So, this is interesting and mildly entertaining. It’s another of those brilliant works that presents the questionable benefits of surveillance and government control in the interests of national security, all in general terms related to the story, of course. It’s also a SF mystery story, plus a narration where one reality blends into another and you end up not being sure of what the “true” reality is. As we work through it, we start to wonder whether Neith is a reliable character or not. Actually, Bekele’s narration sounds pretty attractive, too. And then, there’s Lönnrot. And a demon? Hm.

On the negative side, there is a serious readability problem here. First, this is waaay too long. On the initial attempt, I gave up midway and later started over. It took me DAYS of dedicated work to slog through it. I understand this is part of the author’s literary device—it mirrors how Hunter dragged out the fictional narratives in her efforts to block the Witness’ invasion of her brain, but still, it’s just not gripping enough to justify nearly 700 pages. Second, these narratives don’t add enough to the story to support their length and detail–we could have gotten the idea with a lot fewer words. Each one of the stories could have been a novel on its own, and together they crowd out the minimal plot where Neith carries out her investigation and reaches a decision. The realities all come together in a muddle of resolution at the end, and the author just leaves us hanging there. This is followed by a very nice discussion about consciousness and reality in the last chapter, but that didn’t make the effort worthwhile for me.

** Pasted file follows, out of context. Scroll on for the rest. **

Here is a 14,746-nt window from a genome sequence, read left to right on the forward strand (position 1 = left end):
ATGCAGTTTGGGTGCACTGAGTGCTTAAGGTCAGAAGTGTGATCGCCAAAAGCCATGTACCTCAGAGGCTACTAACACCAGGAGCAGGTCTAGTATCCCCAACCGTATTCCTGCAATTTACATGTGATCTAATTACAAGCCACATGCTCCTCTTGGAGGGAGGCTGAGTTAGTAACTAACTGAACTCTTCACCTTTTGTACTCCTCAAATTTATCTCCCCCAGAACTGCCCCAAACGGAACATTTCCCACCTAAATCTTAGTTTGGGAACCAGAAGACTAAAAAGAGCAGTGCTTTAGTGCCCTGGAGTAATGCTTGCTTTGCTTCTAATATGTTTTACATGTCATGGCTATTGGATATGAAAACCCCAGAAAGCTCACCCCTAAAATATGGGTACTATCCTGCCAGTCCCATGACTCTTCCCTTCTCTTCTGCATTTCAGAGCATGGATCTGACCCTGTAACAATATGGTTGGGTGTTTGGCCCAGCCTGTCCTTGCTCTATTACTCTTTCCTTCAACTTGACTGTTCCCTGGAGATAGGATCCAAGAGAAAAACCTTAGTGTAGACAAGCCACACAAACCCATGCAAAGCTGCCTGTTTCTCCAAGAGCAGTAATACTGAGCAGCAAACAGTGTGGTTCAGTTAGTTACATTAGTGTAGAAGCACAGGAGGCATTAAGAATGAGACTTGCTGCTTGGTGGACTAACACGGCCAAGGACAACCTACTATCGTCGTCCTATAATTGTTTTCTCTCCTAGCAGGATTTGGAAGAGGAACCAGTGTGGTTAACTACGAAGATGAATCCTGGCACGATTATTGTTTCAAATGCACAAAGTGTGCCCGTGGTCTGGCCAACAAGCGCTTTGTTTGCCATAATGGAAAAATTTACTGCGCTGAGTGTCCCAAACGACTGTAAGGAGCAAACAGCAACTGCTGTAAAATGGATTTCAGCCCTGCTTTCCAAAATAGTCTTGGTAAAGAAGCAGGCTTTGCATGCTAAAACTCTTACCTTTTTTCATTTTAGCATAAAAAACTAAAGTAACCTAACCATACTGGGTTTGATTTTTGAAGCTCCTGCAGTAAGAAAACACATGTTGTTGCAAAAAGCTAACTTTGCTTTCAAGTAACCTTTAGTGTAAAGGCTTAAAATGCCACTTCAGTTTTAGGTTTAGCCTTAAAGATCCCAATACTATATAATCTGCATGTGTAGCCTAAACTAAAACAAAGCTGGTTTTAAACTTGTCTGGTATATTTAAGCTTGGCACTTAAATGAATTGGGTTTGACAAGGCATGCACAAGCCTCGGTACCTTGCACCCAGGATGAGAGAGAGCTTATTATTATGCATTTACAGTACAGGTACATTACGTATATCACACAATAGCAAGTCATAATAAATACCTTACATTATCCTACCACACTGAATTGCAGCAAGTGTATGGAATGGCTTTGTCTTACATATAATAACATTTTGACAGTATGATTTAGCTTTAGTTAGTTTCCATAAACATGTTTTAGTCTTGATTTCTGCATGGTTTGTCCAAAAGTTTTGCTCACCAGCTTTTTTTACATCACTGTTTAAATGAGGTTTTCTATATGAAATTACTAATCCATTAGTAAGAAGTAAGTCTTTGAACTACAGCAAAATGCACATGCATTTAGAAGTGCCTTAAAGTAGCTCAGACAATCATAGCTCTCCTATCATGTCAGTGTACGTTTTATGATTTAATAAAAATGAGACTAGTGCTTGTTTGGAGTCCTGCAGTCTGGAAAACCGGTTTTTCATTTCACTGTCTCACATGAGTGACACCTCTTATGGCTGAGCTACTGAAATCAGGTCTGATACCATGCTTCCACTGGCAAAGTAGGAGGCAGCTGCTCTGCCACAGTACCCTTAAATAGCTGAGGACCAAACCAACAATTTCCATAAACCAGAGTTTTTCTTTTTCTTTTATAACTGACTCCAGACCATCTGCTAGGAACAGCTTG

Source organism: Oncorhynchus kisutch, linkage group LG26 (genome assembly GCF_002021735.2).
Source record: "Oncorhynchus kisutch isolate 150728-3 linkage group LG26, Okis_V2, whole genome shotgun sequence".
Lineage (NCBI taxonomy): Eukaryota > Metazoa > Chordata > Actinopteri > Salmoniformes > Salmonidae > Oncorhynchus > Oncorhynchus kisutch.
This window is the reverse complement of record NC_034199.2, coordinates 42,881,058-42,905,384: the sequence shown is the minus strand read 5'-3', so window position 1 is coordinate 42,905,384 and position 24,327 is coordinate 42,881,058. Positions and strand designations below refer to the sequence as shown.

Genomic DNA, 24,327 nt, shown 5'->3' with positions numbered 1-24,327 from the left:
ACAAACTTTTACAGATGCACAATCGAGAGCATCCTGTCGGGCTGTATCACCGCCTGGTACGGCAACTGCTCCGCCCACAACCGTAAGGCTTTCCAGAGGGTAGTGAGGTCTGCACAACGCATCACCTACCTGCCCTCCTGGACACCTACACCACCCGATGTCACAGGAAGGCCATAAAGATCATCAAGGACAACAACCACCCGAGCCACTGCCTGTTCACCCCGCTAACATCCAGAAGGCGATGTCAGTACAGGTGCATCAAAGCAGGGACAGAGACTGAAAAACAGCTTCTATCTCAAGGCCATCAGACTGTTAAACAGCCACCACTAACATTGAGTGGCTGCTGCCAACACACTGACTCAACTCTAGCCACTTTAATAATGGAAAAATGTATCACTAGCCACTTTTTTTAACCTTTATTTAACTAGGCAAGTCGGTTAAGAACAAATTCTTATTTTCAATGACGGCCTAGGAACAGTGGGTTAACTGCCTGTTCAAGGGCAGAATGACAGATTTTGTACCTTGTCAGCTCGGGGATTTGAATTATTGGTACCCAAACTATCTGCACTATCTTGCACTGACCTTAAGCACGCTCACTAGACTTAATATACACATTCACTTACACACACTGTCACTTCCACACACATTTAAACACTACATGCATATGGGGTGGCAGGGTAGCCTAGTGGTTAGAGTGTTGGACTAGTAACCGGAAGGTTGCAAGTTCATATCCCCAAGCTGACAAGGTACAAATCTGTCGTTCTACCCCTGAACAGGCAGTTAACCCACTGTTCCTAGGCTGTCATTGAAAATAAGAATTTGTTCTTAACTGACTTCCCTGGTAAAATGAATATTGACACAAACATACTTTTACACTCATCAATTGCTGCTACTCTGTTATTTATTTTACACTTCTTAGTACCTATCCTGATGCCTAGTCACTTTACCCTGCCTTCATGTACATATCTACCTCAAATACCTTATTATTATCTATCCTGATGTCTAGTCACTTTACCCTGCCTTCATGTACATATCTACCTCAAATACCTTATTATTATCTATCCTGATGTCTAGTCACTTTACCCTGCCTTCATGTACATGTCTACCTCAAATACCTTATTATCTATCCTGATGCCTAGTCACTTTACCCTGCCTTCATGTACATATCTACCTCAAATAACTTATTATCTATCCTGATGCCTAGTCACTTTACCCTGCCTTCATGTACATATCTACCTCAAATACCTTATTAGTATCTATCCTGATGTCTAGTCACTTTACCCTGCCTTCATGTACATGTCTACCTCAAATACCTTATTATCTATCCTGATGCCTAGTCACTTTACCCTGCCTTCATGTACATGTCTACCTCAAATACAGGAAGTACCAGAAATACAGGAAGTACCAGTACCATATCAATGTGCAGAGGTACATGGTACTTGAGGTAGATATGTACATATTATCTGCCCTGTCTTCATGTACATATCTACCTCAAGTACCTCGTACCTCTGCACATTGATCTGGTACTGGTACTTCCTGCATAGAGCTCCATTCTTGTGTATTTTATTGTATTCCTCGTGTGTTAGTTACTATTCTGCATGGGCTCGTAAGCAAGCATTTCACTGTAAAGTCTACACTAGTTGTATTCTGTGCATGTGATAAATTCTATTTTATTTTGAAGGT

Four stars for the brilliance and the message, but read at your own risk.

Wrap Up of the 2018 Hugo Reviews

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I’ve already reviewed the remaining Hugo stories as part of the Nebula series, so I’ll move on to a discussion of what patterns emerge from looking at the finalists. As usual, I’m just looking at the four main fiction categories: short story, novelette, novella and novel. I’ve not read/seen most of the rest, at least not well enough to comment. These numbers are as best I can figure from online biographies.

First, the Hugo finalists feature “diversity” as the WorldCon members like to define it. That includes a huge slant to female and lesbian writers with only 2 cis men: Daryl Gregory and P. Djèlí Clark (who appears twice). Seventy-five percent of the finalists were female and nearly 38% of the finalists were LGBTQ, with the trans Yoon Ha Lee as the only male gay author and Brooke Bolander the single non-binary (appearing twice). Sex/gender breakdown of the finalists: 18 women (75%), 3 men (13%), 1 trans (4%), 2 non-binary (8%), 9 LGBTQ (37.5%).